Stitching, Materials and Handmade Cushions

Sewing is a dying craft, at least in the developed world. Some people continue to sew for reasons of pleasure or simply because they think it is a good skill to learn, but this is a dying breed. Perhaps shifting economics will change this, but it remains the current trend. No one knows what the future will bring, but stitching, one of the results of sewing, can be observed on many different items. One such item might be yellow and grey cushions. Take a look at the cushions on your couch, recliner or other piece of furniture. 

Learn more about yellow and grey cushions

Take a look over whatever cushion came off of the couches. Somewhere along the path of the fabric will the seem. On many furniture types, the stitching is placed around a large piece of wood or plastic covered by fabric. This piece of wood hides the fine stitching and helps strengthen the cushion. Other stitching becomes is more obvious, especially on the seems of clothing, and certain types are deliberate ornate, such as needlepoint.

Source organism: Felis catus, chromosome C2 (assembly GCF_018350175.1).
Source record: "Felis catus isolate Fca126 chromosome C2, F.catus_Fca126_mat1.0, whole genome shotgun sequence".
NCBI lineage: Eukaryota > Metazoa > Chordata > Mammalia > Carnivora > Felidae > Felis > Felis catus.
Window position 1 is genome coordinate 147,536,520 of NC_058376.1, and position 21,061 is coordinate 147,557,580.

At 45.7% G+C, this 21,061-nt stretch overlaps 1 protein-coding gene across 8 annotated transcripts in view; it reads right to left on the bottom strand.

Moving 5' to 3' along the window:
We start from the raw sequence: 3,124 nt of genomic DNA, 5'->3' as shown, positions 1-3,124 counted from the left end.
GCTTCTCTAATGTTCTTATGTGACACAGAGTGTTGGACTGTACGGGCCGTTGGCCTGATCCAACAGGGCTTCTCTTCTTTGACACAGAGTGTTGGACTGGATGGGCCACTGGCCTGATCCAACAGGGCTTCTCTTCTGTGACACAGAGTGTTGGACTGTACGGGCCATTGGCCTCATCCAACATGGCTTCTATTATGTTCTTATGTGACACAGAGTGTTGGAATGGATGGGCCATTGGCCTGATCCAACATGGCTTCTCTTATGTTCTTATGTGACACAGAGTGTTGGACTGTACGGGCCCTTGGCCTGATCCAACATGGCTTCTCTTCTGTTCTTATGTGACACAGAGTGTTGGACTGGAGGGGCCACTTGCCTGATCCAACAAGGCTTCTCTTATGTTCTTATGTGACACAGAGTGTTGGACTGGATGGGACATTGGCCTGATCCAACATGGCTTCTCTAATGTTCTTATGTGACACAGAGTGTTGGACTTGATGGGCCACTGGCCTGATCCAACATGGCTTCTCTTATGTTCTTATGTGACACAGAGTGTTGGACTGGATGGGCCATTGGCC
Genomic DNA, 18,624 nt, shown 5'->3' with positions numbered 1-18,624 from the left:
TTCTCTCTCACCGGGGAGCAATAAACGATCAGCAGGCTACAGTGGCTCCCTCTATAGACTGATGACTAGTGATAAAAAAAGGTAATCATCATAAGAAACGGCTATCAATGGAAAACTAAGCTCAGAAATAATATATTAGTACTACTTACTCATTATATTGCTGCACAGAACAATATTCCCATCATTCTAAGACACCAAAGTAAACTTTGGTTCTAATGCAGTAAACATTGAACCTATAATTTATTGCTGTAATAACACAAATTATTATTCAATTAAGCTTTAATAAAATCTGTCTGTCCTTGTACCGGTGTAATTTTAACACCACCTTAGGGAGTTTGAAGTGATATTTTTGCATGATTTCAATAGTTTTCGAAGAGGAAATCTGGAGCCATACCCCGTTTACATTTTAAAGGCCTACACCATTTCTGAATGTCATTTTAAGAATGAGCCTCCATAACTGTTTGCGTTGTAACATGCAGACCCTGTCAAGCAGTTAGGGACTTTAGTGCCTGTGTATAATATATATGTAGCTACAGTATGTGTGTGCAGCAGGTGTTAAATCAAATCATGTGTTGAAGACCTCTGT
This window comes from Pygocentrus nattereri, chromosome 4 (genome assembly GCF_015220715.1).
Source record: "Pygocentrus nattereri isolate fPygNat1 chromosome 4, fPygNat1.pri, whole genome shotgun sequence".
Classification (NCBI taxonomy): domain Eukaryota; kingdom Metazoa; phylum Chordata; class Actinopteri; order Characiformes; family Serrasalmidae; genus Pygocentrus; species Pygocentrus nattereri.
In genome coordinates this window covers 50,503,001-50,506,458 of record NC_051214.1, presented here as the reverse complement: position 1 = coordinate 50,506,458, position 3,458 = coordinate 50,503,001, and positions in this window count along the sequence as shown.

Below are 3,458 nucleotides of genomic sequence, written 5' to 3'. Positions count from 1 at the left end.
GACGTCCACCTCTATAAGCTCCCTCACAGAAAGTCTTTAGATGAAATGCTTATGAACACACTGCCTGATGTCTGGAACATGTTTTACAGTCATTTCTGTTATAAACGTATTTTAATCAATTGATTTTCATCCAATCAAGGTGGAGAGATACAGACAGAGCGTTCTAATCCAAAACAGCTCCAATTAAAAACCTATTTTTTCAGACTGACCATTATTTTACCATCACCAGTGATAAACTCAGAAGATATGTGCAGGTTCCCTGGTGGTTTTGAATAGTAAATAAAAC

On needlepoint, the stitching is obvious. The stitching makes up the artwork pattern. However, most tailors and sewing machine operators prefer the seems not to be so widely visible, if they are visible at all. The stitching along the seems needs to be strong, and higher quality clothes often have stronger seems. It is not hard for someone to find a week point along the seems itself. It is often where clothes will tear if too much stress is put upon them. It also provides a ready source of embarrassment or in some cases simple physical comedy. At least a hole spontaneous hole in the crotch has been relegated to the realm of children's humor. The adult airwaves are blissfully free of such low-brow comedy fare.

Stitching holds the cushions together. It holds every bit of complex fabric together, and it can be easily broken in many cases. Strong stitching is necessary to maintain long lasting clothing, and some seems are so strong that a seam ripper is necessary to take out the threads. Once the threads are taken out the clothing can be repaired are altered. At least tailors seem to be coming back in the United States, along with many other types of craftsmen. Perhaps with craft beer and tailors coming back into style, even more craftsmen will come out of the shadows. Who knows?